Taking Research Methods to the Farm: Discussion

Article excerpt

The theme of this paper session is Taking Research Methods to the Farm. The three papers presented today highlight successful programming efforts that have focused on providing agricultural producers with a technical tool to analyze their unique situations and decisions. An underlying theme of the session is collaboration between research and extension. The session organizers mentioned in their proposal that the common model of extension programs is to disseminate relevant information learned from research methods without access to the actual research methods or analytical tools. This is largely true when it comes to statistical analysis, econometrics, and mathematical programming. However, the development of personal computers and software programs does provide extension educators with a valuable analytical tool that allows producers to access the tool and analysis. Spreadsheet decision aids can be found on several university websites. Their applications, however, are typically limited to more straightforward, basic farmmanagement decisions. Extension specialists have learned over time to simplify results and decision tools whenever possible. Producers are mainly interested in the answer, and they want it now.

The session organizers mentioned in their proposal that producers are becoming more technologically advanced. I agree with the statement in large part. I see the needs of producers becoming more specific and complex. The answers and solutions producers are seeking to problems they face require more technical expertise. Today's producers are more educated and technically proficient, especially in regard to production technology. By my observations, farming has become more of a systems approach in which blanket recommendations no longer solve the problem for everyone. Leading agricultural economists forecast that agriculture is moving to a bimodal system of production. The implication of this trend in extension will be working with two basic groups of producers. One group makes up the majority of farm numbers, known as hobby farms. These farms are owned and managed by small, part-time producers that have a need for basic information and expertise. The second group makes up the majority of agricultural production, known as commercial farms. These farms are larger in scale and run by family members or managers with a higher level of education and a high degree of technical proficiency. Their problems are more specific and complex, requiring an understanding of risk concepts. Commercial farms need more assistance in strategic planning, developing business plans, and analyzing risk. This second group, in my opinion, presents an opportunity for incorporation of research methods in extension programming and developing risk education programs. The three articles presented in this session are examples of major efforts in providing a single tool that addresses strategic planning decisions and farm business plans. Each effort is unique in design for reaching a large number of producers.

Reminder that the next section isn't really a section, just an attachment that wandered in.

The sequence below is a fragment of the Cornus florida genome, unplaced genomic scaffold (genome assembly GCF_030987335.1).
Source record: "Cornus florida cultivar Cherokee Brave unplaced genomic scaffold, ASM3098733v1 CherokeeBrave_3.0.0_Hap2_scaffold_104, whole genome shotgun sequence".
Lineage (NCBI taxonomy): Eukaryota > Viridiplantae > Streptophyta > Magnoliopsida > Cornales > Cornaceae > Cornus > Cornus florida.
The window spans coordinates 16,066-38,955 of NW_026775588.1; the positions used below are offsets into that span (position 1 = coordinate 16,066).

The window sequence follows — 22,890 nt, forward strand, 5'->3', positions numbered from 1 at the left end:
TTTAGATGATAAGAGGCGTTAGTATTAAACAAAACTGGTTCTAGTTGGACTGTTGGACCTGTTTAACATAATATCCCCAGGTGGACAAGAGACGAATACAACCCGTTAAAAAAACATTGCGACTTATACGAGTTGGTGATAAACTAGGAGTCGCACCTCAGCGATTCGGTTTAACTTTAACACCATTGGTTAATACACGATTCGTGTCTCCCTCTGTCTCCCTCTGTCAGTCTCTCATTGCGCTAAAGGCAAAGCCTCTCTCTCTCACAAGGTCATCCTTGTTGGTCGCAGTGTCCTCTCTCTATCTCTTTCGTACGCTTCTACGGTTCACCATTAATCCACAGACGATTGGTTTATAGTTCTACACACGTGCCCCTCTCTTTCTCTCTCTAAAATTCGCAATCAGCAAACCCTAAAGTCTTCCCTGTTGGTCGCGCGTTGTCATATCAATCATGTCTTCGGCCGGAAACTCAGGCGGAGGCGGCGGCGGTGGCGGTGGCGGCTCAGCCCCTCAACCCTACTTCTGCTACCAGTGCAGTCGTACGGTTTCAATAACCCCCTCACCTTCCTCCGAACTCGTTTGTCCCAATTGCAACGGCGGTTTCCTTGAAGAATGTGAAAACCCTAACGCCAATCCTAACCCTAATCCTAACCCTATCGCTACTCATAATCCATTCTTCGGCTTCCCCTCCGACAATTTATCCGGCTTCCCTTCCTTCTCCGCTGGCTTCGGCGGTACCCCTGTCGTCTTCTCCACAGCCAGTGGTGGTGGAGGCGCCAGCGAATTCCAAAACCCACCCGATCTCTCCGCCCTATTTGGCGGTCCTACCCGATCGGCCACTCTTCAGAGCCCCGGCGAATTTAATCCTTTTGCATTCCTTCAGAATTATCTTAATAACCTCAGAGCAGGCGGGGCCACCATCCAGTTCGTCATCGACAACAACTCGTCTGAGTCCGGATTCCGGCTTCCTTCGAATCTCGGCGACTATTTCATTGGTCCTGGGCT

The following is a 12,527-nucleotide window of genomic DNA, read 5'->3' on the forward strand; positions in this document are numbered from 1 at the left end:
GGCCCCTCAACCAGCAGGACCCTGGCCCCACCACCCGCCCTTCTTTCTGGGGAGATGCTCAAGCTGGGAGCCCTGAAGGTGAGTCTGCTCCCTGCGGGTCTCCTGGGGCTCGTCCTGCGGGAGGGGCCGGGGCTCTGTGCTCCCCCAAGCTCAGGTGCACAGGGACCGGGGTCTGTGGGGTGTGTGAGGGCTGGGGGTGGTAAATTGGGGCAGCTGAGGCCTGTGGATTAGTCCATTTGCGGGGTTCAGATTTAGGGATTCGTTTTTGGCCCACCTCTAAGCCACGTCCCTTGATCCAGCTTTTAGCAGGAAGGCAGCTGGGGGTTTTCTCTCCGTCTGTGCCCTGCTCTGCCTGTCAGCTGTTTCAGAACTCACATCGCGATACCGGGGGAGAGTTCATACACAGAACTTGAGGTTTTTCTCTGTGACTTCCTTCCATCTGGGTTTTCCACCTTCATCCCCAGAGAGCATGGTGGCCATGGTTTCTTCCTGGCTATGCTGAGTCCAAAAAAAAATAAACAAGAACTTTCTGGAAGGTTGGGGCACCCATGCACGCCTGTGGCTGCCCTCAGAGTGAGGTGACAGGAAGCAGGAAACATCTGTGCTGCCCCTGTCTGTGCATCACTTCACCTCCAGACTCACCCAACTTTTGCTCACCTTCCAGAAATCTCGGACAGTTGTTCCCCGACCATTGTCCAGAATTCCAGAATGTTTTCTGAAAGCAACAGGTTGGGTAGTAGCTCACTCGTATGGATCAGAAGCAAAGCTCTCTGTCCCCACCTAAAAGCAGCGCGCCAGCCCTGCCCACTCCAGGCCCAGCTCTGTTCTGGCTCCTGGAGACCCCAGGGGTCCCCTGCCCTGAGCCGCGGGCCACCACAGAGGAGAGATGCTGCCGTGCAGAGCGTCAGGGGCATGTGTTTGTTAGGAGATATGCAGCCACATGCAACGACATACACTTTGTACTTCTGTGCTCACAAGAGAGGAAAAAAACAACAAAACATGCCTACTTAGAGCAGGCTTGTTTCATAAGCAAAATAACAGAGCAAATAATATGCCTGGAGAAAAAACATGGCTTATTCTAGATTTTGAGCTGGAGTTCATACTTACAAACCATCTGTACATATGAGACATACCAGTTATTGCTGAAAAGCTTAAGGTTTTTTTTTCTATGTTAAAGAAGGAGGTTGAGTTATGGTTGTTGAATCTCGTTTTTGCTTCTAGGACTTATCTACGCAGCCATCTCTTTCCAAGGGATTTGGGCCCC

The Klose et al. paper describes a decisionsupport system called the Financial and Risk Management (FARM) Assistance program. The authors describe the program's uniqueness as the incorporation of risk analysis through stochastic simulation to generate a 10-year pro forma financial analysis. They state that the analysis is most comparable with capital budgeting or investment analysis. The article focuses on the research method and development of the program. Model results are given to producers, mainly with a few simple bottom-line variables, but risk of financial projections are included as well as averages. Klose et al. state that the producers learn from the method as well as the results. Model complexity and flexibility to handle all sorts of situations were mentioned as major hurdles. The research challenge was to develop a model that handled real-world situations and risk. Some important points were brought out besides the research challenges of developing the model. …